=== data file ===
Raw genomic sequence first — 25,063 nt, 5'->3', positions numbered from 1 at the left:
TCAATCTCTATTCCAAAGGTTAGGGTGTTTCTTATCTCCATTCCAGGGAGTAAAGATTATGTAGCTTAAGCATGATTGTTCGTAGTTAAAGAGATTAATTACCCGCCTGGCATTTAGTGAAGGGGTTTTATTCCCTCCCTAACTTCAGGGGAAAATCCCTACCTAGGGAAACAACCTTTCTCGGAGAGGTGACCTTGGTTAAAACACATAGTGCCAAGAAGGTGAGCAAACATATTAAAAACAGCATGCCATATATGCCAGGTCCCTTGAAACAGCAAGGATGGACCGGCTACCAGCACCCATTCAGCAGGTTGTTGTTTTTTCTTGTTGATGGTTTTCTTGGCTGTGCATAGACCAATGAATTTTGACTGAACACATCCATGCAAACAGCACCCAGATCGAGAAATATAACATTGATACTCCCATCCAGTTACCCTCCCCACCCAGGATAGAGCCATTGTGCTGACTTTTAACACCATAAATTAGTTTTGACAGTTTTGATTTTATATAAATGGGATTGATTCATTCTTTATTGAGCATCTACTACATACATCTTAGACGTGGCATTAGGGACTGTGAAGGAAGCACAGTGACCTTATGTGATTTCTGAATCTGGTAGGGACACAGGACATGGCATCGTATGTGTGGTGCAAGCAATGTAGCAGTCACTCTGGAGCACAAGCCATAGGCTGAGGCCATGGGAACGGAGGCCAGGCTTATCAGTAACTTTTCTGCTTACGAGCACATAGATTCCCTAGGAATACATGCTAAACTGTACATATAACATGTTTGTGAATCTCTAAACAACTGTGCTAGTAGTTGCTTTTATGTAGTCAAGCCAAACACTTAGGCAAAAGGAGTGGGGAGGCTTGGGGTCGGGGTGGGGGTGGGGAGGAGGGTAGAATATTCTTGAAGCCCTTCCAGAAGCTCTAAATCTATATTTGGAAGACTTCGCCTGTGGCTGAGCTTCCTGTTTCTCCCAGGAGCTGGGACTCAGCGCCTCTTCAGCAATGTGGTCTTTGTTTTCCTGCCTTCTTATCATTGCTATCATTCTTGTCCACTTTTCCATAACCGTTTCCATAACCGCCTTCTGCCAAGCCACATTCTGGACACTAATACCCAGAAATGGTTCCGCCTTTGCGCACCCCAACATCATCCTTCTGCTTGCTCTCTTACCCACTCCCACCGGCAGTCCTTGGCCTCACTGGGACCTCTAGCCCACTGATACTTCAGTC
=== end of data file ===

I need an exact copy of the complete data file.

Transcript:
Raw genomic sequence first — 25,063 nt, 5'->3', positions numbered from 1 at the left:
TCAATCTCTATTCCAAAGGTTAGGGTGTTTCTTATCTCCATTCCAGGGAGTAAAGATTATGTAGCTTAAGCATGATTGTTCGTAGTTAAAGAGATTAATTACCCGCCTGGCATTTAGTGAAGGGGTTTTATTCCCTCCCTAACTTCAGGGGAAAATCCCTACCTAGGGAAACAACCTTTCTCGGAGAGGTGACCTTGGTTAAAACACATAGTGCCAAGAAGGTGAGCAAACATATTAAAAACAGCATGCCATATATGCCAGGTCCCTTGAAACAGCAAGGATGGACCGGCTACCAGCACCCATTCAGCAGGTTGTTGTTTTTTCTTGTTGATGGTTTTCTTGGCTGTGCATAGACCAATGAATTTTGACTGAACACATCCATGCAAACAGCACCCAGATCGAGAAATATAACATTGATACTCCCATCCAGTTACCCTCCCCACCCAGGATAGAGCCATTGTGCTGACTTTTAACACCATAAATTAGTTTTGACAGTTTTGATTTTATATAAATGGGATTGATTCATTCTTTATTGAGCATCTACTACATACATCTTAGACGTGGCATTAGGGACTGTGAAGGAAGCACAGTGACCTTATGTGATTTCTGAATCTGGTAGGGACACAGGACATGGCATCGTATGTGTGGTGCAAGCAATGTAGCAGTCACTCTGGAGCACAAGCCATAGGCTGAGGCCATGGGAACGGAGGCCAGGCTTATCAGTAACTTTTCTGCTTACGAGCACATAGATTCCCTAGGAATACATGCTAAACTGTACATATAACATGTTTGTGAATCTCTAAACAACTGTGCTAGTAGTTGCTTTTATGTAGTCAAGCCAAACACTTAGGCAAAAGGAGTGGGGAGGCTTGGGGTCGGGGTGGGGGTGGGGAGGAGGGTAGAATATTCTTGAAGCCCTTCCAGAAGCTCTAAATCTATATTTGGAAGACTTCGCCTGTGGCTGAGCTTCCTGTTTCTCCCAGGAGCTGGGACTCAGCGCCTCTTCAGCAATGTGGTCTTTGTTTTCCTGCCTTCTTATCATTGCTATCATTCTTGTCCACTTTTCCATAACCGTTTCCATAACCGCCTTCTGCCAAGCCACATTCTGGACACTAATACCCAGAAATGGTTCCGCCTTTGCGCACCCCAACATCATCCTTCTGCTTGCTCTCTTACCCACTCCCACCGGCAGTCCTTGGCCTCACTGGGACCTCTAGCCCACTGATACTTCAGTC